A less rowdy spring break hardly seems possible: Twenty-eight high school students in New York state recently spent their vacation week at cyber-security camp, looking for vulnerabilities in a wireless network by day and watching patriotic movies by night.
Believed to be the first residential high school cyber-security program in the country, the camp was a collaboration among the State University of New York at Mohawk Valley Community College (MVCC), the Griffiss Institute for Information Assurance, and the Cyber Operations Branch of the U.S. Air Force Research Laboratory.
Students were housed at the Griffiss Institute in Rome, N.Y. The institutions funded the program with a $1 million federal grant that New York Congressman Sherwood Boehlert, a Republican, helped to secure. Students took part in the camp free of charge.
The thinking behind the week-long program, held for the first time in April, is that 80 percent of computer hackers are believed to be under 18–so high school is the perfect time to recruit them to the security side.
Students taking part in the program were nominated by their high school principal, guidance counselor, or district superintendent. They all were considered exceptionally accomplished in the fields of math, science, and technology.
Ron Cantor, dean at MVCC, described the participants as the region’s “best and brightest” in terms of technological acumen. “The basic skills, the familiarity with wireless and wired networks, don’t seem to be all that scarce,” he said. “What we were interested in were students who were interested in learning and sharing in the experience.”
The curriculum was modeled on a 10-week course given to college ROTC students. Students took part in discussions on morality and ethics, attended lectures, and received hands-on training in many different aspects of cyber security, including legal issues and security policy, encryption, cryptology, network security, wireless security, and digital forensics.
Students also received a textbook, Secrets and Lies: Digital Security in a Networked World, by Bruce Schneier. One student who took part in the program said the book was a good resource for further home review and practice.
Among the exercises: Develop an “acceptable use policy” for a high school or college and attend a lecture on the history of information assurance.
Edward Ajaeb, a 16 year-old sophomore who describes himself as having been “tech-savvy since about the fifth grade,” said he enjoyed learning about “the wide variety of techniques that cyber-crime experts use to crack down on internet crime.”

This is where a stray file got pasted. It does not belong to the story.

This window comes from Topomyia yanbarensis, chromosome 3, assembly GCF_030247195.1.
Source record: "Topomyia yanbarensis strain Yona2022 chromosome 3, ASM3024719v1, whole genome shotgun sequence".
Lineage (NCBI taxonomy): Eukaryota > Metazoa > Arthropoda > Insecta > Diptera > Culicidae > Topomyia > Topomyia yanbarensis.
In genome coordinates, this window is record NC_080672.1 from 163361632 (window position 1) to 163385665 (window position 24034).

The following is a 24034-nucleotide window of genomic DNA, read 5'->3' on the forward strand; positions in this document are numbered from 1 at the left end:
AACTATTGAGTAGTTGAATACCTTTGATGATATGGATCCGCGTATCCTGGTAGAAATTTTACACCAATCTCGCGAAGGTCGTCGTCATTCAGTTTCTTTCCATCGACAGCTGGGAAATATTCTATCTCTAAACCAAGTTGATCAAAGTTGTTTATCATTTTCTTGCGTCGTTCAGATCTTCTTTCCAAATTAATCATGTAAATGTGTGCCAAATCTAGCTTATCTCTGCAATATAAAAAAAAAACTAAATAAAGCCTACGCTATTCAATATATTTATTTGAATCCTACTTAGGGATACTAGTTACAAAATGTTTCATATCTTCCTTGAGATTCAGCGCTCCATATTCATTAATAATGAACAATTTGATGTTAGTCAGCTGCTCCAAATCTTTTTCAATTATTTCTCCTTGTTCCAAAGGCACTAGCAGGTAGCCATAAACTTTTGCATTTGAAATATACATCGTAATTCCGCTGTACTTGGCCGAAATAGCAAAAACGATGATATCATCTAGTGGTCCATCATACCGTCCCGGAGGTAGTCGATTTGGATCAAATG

Ajaeb spoke highly of the hands-on element of the training. “During the Wi-Fi activity, they actually had set up wireless adaptors in each of the computers. You got to use some tools that allowed you to go into those and change the settings.”
He said he also liked the lab on steganography, which is the art–and science–of digitally hiding information by embedding messages within other, seemingly harmless messages.
Joshua Safran, a 16-year-old sophomore who takes Advanced Placement computer science, said he’s been thinking about becoming a programmer or an engineer. Now, he’s thinking about security, too.
Ajaeb said he also believes the coursework has influenced what his later career choices might be.
“Now that I’m in high school, I’m becoming more interested in the law and criminal justice,” he said. “If I can combine my tech-savvy skills and my interest in law and criminal justice, that would give [me the background] to become a cyber-crime specialist. You could really have an intense job, especially if you’re involved in the FBI, CIA, or even a local police department. I love the thrill and the challenge it would bring.”
The students and their parents started the week by watching a documentary on the September 11 terrorist attacks. MVCC’s Cantor said the film discussed what could be perceived as the “ultimate compromise of our system.”
“Not necessarily a direct cyber security violation, but the film made clear that networks all over the world are sensitive,” said Cantor.
Early discussions roped students in by placing cyber security in a historical context; speakers discussed Cold War espionage, the coding of messages, and various attempts to hide information and compromise data years before there was a heavy reliance on the computer.
Evening programs included a Frontline show called “Cyber War” and the movies Patton and Apollo 13.
The favorite evening event, however, was chess. One student called home to ask his parents to bring an extra board.
A two-week camp for high school students is planned for this summer. The specific dates have not yet been established.
Cantor said the first week of the summer program would be largely the same as the week-long spring break course. But he said students at the summer camp would be given the opportunity to investigate specific cyber-security issues in a more in-depth manner.
He added that the grant money for the regional program eventually will run out and that the institutions involved will have to charge for at least a portion of the cost.
Educators who are interested in starting similar cyber security programs should contact Cantor’s MVCC office at (315) 334-7701.
University of New York at Mohawk Valley Community College
Griffiss Institute for Information Assurance
U.S. Air Force Research Laboratory